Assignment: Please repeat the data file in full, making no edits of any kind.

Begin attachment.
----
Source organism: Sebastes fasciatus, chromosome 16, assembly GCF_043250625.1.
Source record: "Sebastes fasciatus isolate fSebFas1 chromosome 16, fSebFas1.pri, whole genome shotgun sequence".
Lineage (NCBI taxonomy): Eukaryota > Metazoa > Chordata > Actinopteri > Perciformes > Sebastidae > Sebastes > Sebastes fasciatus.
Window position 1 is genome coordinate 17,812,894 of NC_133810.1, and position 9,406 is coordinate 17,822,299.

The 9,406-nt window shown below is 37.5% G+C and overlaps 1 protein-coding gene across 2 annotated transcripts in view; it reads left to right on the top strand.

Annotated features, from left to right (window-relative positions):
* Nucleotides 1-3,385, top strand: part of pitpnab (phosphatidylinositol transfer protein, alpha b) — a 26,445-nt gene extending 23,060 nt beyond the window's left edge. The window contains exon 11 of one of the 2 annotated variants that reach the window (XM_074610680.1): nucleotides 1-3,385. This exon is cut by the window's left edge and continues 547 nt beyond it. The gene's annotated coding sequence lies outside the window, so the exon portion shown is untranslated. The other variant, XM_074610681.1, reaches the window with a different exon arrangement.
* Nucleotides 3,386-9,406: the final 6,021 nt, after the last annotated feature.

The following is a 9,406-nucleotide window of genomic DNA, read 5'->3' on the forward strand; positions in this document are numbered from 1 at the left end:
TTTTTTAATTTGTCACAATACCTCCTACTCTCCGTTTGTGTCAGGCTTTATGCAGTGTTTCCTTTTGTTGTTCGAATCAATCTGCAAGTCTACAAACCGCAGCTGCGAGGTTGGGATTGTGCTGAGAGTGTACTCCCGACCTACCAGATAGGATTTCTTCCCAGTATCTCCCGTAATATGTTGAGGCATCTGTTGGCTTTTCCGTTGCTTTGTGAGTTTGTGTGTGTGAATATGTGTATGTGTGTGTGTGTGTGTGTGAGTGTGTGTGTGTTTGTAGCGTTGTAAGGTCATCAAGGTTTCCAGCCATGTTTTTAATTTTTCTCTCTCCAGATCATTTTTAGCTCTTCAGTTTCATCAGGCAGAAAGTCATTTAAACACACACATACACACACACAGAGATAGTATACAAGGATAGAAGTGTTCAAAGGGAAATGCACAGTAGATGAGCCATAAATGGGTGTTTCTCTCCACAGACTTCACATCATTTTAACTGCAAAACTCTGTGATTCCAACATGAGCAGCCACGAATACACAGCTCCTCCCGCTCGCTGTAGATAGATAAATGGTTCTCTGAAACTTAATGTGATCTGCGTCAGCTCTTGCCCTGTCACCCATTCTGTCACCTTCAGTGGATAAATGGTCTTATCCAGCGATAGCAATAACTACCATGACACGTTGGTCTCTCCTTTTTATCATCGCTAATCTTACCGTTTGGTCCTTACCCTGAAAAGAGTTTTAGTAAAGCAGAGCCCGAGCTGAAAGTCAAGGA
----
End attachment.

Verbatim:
Source organism: Sebastes fasciatus, chromosome 16, assembly GCF_043250625.1.
Source record: "Sebastes fasciatus isolate fSebFas1 chromosome 16, fSebFas1.pri, whole genome shotgun sequence".
Lineage (NCBI taxonomy): Eukaryota > Metazoa > Chordata > Actinopteri > Perciformes > Sebastidae > Sebastes > Sebastes fasciatus.
Window position 1 is genome coordinate 17,812,894 of NC_133810.1, and position 9,406 is coordinate 17,822,299.

The 9,406-nt window shown below is 37.5% G+C and overlaps 1 protein-coding gene across 2 annotated transcripts in view; it reads left to right on the top strand.

Annotated features, from left to right (window-relative positions):
* Nucleotides 1-3,385, top strand: part of pitpnab (phosphatidylinositol transfer protein, alpha b) — a 26,445-nt gene extending 23,060 nt beyond the window's left edge. The window contains exon 11 of one of the 2 annotated variants that reach the window (XM_074610680.1): nucleotides 1-3,385. This exon is cut by the window's left edge and continues 547 nt beyond it. The gene's annotated coding sequence lies outside the window, so the exon portion shown is untranslated. The other variant, XM_074610681.1, reaches the window with a different exon arrangement.
* Nucleotides 3,386-9,406: the final 6,021 nt, after the last annotated feature.

The following is a 9,406-nucleotide window of genomic DNA, read 5'->3' on the forward strand; positions in this document are numbered from 1 at the left end:
TTTTTTAATTTGTCACAATACCTCCTACTCTCCGTTTGTGTCAGGCTTTATGCAGTGTTTCCTTTTGTTGTTCGAATCAATCTGCAAGTCTACAAACCGCAGCTGCGAGGTTGGGATTGTGCTGAGAGTGTACTCCCGACCTACCAGATAGGATTTCTTCCCAGTATCTCCCGTAATATGTTGAGGCATCTGTTGGCTTTTCCGTTGCTTTGTGAGTTTGTGTGTGTGAATATGTGTATGTGTGTGTGTGTGTGTGTGAGTGTGTGTGTGTTTGTAGCGTTGTAAGGTCATCAAGGTTTCCAGCCATGTTTTTAATTTTTCTCTCTCCAGATCATTTTTAGCTCTTCAGTTTCATCAGGCAGAAAGTCATTTAAACACACACATACACACACACAGAGATAGTATACAAGGATAGAAGTGTTCAAAGGGAAATGCACAGTAGATGAGCCATAAATGGGTGTTTCTCTCCACAGACTTCACATCATTTTAACTGCAAAACTCTGTGATTCCAACATGAGCAGCCACGAATACACAGCTCCTCCCGCTCGCTGTAGATAGATAAATGGTTCTCTGAAACTTAATGTGATCTGCGTCAGCTCTTGCCCTGTCACCCATTCTGTCACCTTCAGTGGATAAATGGTCTTATCCAGCGATAGCAATAACTACCATGACACGTTGGTCTCTCCTTTTTATCATCGCTAATCTTACCGTTTGGTCCTTACCCTGAAAAGAGTTTTAGTAAAGCAGAGCCCGAGCTGAAAGTCAAGGA